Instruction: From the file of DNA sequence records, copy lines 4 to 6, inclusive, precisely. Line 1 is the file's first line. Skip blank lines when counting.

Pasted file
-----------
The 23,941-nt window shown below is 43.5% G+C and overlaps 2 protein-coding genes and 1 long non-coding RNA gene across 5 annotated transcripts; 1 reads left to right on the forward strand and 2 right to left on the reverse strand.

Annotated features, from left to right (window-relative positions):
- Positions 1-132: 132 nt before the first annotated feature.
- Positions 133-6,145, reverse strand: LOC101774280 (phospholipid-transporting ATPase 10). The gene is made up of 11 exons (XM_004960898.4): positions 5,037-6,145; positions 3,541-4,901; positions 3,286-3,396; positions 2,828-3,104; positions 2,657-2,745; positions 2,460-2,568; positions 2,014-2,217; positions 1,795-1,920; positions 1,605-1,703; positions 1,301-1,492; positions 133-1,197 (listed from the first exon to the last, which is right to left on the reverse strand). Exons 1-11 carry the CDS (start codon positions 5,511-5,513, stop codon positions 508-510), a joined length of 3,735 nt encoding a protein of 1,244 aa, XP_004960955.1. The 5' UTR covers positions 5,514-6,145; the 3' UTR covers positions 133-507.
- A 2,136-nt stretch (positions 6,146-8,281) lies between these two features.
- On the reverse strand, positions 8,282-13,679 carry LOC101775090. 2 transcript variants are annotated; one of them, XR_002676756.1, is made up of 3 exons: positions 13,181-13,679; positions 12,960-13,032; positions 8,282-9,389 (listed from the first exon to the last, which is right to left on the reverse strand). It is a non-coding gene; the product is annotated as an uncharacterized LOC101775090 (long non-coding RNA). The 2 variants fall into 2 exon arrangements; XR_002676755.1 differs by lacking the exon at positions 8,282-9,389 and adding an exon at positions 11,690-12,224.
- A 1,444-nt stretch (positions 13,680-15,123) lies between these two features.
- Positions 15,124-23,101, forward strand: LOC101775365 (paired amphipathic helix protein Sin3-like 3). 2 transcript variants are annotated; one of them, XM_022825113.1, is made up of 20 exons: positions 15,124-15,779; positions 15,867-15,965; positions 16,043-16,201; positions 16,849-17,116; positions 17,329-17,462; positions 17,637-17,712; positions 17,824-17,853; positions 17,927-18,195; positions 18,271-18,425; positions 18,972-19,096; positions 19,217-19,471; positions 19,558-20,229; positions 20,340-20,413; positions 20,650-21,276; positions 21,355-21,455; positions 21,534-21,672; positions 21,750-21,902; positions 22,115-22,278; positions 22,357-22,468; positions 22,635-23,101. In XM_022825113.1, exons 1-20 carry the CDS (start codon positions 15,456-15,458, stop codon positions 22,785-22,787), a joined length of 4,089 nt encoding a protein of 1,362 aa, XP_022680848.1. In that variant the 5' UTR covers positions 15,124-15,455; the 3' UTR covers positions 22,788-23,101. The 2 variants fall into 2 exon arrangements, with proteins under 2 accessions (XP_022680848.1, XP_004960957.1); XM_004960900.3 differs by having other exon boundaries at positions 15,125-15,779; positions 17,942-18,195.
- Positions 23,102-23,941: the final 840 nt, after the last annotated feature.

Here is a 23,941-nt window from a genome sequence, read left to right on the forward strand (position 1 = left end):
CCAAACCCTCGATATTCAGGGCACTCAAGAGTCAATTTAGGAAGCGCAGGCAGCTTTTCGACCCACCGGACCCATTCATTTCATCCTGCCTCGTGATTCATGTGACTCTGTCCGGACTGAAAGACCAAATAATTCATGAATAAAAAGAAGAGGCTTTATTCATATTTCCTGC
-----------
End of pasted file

- Positions 133-6,145, reverse strand: LOC101774280 (phospholipid-transporting ATPase 10). The gene is made up of 11 exons (XM_004960898.4): positions 5,037-6,145; positions 3,541-4,901; positions 3,286-3,396; positions 2,828-3,104; positions 2,657-2,745; positions 2,460-2,568; positions 2,014-2,217; positions 1,795-1,920; positions 1,605-1,703; positions 1,301-1,492; positions 133-1,197 (listed from the first exon to the last, which is right to left on the reverse strand). Exons 1-11 carry the CDS (start codon positions 5,511-5,513, stop codon positions 508-510), a joined length of 3,735 nt encoding a protein of 1,244 aa, XP_004960955.1. The 5' UTR covers positions 5,514-6,145; the 3' UTR covers positions 133-507.
- A 2,136-nt stretch (positions 6,146-8,281) lies between these two features.
- On the reverse strand, positions 8,282-13,679 carry LOC101775090. 2 transcript variants are annotated; one of them, XR_002676756.1, is made up of 3 exons: positions 13,181-13,679; positions 12,960-13,032; positions 8,282-9,389 (listed from the first exon to the last, which is right to left on the reverse strand). It is a non-coding gene; the product is annotated as an uncharacterized LOC101775090 (long non-coding RNA). The 2 variants fall into 2 exon arrangements; XR_002676755.1 differs by lacking the exon at positions 8,282-9,389 and adding an exon at positions 11,690-12,224.